Since launch, even though there’s been a positive reception from most, we can’t help but feel there’s a dark and potentially ominous cloud over Galaxy AI. While its features are exciting and useful, we learned shortly after unveiling that even though it launches as free to use on the Galaxy S24 lineup, that may not always be the case.
Samsung’s fine print for Galaxy AI is as follows: Galaxy AI features will be provided for free until the end of 2025 on supported Samsung Galaxy devices. We asked Samsung for clarification on that and they simply reiterated the fine print. For now, Galaxy AI is free to use. However, that could change at the end of 2025.
Here’s where the new part to the story is. In a recent interview, Samsung’s TM Roh was speaking about those who would pay for AI capabilities on smartphones. Speaking to Economic Times, Roh said the following.
According to our analysis, there are various needs for mobile AI. So, there will be consumers who will be satisfied with using the AI capabilities for free. Then there could also be customers who wish for even more powerful AI capabilities, and even pay for them. So, in the future decision making, we will take all these factors into consideration.
Roh isn’t wrong at all. Undoubtedly, there’s going to be a large group of people not interested in paying for what Galaxy AI offers. However, others will. The way Roh frames the decision, it almost seems like Samsung would offer two tiers for Galaxy AI, such as a free version with limited features and then a paid version with all of the generative AI and photo editing features.
It’s Samsung and Google’s work and resources, so do the companies have the right to charge for it? Absolutely, but that doesn’t change the optics from the consumer standpoint. Galaxy AI is continuing to be marketed as the marquee feature for this lineup of devices, yet on most of the materials that I see (like commercials during the divisional championships over the weekend), I didn’t see any mention the features would need to be eventually paid for or a subscription required to access them. Just a bit more transparency is all we’re asking for, even if Samsung has yet to make any final decision.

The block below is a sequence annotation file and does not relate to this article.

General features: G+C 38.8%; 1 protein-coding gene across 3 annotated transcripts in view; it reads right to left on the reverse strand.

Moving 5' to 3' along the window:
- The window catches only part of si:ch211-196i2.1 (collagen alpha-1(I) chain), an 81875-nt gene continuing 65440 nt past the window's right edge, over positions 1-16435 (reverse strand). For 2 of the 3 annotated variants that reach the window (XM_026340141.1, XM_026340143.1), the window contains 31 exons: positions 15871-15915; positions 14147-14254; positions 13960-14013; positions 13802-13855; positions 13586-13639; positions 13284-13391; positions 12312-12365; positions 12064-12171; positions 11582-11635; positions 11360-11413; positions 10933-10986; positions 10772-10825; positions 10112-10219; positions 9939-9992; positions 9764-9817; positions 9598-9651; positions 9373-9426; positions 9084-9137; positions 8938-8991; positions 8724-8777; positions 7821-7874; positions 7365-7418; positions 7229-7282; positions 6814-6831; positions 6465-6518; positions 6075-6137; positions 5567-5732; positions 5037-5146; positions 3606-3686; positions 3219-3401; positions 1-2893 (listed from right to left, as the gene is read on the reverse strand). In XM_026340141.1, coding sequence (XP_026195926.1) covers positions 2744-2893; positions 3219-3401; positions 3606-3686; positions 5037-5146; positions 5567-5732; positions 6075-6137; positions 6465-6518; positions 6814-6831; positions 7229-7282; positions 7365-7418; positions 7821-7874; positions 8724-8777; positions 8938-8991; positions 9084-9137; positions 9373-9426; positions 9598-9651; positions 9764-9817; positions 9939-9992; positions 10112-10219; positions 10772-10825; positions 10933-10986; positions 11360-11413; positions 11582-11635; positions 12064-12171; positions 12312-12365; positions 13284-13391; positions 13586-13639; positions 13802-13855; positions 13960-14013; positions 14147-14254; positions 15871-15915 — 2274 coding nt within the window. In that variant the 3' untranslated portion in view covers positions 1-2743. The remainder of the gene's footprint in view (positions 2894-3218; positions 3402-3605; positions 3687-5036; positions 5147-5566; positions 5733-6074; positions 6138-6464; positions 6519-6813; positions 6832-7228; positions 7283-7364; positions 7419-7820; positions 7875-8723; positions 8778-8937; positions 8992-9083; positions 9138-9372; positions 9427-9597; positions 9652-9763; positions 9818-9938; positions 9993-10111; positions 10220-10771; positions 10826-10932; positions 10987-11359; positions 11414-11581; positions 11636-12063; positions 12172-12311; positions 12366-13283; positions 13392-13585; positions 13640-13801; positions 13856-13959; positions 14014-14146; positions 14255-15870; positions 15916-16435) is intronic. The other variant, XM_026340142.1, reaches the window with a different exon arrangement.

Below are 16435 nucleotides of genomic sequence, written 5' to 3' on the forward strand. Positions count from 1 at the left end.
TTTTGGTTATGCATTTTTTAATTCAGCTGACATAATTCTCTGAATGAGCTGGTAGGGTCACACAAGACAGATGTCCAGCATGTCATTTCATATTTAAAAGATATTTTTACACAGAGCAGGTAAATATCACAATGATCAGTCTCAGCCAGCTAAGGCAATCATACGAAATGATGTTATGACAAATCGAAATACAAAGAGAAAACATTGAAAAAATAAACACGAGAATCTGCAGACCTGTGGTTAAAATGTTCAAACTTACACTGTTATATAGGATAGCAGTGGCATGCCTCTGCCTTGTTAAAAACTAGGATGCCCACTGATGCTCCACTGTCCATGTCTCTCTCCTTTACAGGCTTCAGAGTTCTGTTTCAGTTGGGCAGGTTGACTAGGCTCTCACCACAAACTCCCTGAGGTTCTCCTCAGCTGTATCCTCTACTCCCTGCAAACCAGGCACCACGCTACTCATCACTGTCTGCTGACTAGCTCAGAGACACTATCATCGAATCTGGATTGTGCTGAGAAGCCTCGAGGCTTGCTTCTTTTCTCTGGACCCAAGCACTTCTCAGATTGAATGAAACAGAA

I’ve seen people make the computer argument recently. People buy computer hardware and don’t expect the maker to provide a bunch of software for free. They’re expected to pay for the software they want to use. For the life of smartphones, that hasn’t been the case and I’d argue Samsung’s decision could set a new precedent on what users should expect their phones to come with out of the box. When I buy a $1K phone, I’m not expecting to have to pay to unlock all of the features, especially if they launched with the phone for free.
Big time decision that Samsung will soon have to make.